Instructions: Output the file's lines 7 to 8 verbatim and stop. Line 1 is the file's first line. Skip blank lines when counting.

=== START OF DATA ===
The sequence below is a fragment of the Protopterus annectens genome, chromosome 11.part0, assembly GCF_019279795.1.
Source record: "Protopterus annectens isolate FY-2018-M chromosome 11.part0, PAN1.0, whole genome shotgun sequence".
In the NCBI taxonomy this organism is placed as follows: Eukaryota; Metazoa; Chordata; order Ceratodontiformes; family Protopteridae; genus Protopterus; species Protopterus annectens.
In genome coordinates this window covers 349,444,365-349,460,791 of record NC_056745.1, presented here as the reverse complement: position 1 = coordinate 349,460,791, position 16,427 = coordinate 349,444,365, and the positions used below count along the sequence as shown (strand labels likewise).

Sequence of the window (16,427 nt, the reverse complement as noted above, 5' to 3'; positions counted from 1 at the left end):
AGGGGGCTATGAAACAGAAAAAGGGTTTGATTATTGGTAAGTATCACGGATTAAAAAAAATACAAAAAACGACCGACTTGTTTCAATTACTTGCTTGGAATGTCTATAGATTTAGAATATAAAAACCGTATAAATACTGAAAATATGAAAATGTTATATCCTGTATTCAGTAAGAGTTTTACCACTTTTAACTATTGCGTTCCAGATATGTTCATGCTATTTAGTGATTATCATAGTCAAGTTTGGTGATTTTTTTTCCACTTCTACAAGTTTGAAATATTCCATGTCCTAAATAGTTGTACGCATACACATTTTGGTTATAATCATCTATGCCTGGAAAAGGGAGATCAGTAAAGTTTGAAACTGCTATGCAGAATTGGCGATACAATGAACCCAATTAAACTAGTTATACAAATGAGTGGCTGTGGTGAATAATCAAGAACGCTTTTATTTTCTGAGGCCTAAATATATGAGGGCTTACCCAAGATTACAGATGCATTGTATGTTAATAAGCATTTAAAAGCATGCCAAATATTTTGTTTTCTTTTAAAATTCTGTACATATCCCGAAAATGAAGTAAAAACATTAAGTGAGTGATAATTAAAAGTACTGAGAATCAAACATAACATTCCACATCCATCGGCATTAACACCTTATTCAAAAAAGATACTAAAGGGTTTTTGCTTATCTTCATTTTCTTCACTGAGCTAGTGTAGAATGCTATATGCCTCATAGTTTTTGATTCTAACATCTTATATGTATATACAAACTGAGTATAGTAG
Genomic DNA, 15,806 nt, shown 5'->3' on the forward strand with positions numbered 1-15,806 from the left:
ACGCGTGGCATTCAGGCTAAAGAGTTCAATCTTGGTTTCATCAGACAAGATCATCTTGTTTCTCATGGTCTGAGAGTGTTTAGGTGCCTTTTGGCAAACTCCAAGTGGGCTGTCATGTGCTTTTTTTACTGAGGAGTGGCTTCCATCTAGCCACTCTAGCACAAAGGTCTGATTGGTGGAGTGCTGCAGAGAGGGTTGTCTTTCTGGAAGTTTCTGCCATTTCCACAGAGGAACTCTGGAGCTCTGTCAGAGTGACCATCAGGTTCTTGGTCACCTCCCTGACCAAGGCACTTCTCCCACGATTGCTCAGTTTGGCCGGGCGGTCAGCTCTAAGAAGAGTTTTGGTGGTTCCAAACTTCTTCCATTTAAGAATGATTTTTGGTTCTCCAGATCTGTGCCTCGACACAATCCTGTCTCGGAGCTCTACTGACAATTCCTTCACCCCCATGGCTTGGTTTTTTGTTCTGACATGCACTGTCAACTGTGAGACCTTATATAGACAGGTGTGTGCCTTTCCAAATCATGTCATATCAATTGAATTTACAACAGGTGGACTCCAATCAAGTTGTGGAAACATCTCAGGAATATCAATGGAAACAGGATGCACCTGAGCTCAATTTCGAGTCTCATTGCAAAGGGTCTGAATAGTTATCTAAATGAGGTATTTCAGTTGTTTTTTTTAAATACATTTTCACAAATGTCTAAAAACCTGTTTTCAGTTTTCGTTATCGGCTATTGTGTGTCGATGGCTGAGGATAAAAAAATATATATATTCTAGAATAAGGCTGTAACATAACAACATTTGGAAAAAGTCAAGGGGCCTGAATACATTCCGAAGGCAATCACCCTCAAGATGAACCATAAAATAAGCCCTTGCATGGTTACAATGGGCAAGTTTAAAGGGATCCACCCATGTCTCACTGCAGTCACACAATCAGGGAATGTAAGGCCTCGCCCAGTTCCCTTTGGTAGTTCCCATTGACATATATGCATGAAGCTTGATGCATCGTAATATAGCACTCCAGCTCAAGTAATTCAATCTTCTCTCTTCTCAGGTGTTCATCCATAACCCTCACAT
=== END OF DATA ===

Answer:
Genomic DNA, 15,806 nt, shown 5'->3' on the forward strand with positions numbered 1-15,806 from the left:
ACGCGTGGCATTCAGGCTAAAGAGTTCAATCTTGGTTTCATCAGACAAGATCATCTTGTTTCTCATGGTCTGAGAGTGTTTAGGTGCCTTTTGGCAAACTCCAAGTGGGCTGTCATGTGCTTTTTTTACTGAGGAGTGGCTTCCATCTAGCCACTCTAGCACAAAGGTCTGATTGGTGGAGTGCTGCAGAGAGGGTTGTCTTTCTGGAAGTTTCTGCCATTTCCACAGAGGAACTCTGGAGCTCTGTCAGAGTGACCATCAGGTTCTTGGTCACCTCCCTGACCAAGGCACTTCTCCCACGATTGCTCAGTTTGGCCGGGCGGTCAGCTCTAAGAAGAGTTTTGGTGGTTCCAAACTTCTTCCATTTAAGAATGATTTTTGGTTCTCCAGATCTGTGCCTCGACACAATCCTGTCTCGGAGCTCTACTGACAATTCCTTCACCCCCATGGCTTGGTTTTTTGTTCTGACATGCACTGTCAACTGTGAGACCTTATATAGACAGGTGTGTGCCTTTCCAAATCATGTCATATCAATTGAATTTACAACAGGTGGACTCCAATCAAGTTGTGGAAACATCTCAGGAATATCAATGGAAACAGGATGCACCTGAGCTCAATTTCGAGTCTCATTGCAAAGGGTCTGAATAGTTATCTAAATGAGGTATTTCAGTTGTTTTTTTTAAATACATTTTCACAAATGTCTAAAAACCTGTTTTCAGTTTTCGTTATCGGCTATTGTGTGTCGATGGCTGAGGATAAAAAAATATATATATTCTAGAATAAGGCTGTAACATAACAACATTTGGAAAAAGTCAAGGGGCCTGAATACATTCCGAAGGCAATCACCCTCAAGATGAACCATAAAATAAGCCCTTGCATGGTTACAATGGGCAAGTTTAAAGGGATCCACCCATGTCTCACTGCAGTCACACAATCAGGGAATGTAAGGCCTCGCCCAGTTCCCTTTGGTAGTTCCCATTGACATATATGCATGAAGCTTGATGCATCGTAATATAGCACTCCAGCTCAAGTAATTCAATCTTCTCTCTTCTCAGGTGTTCATCCATAACCCTCACAT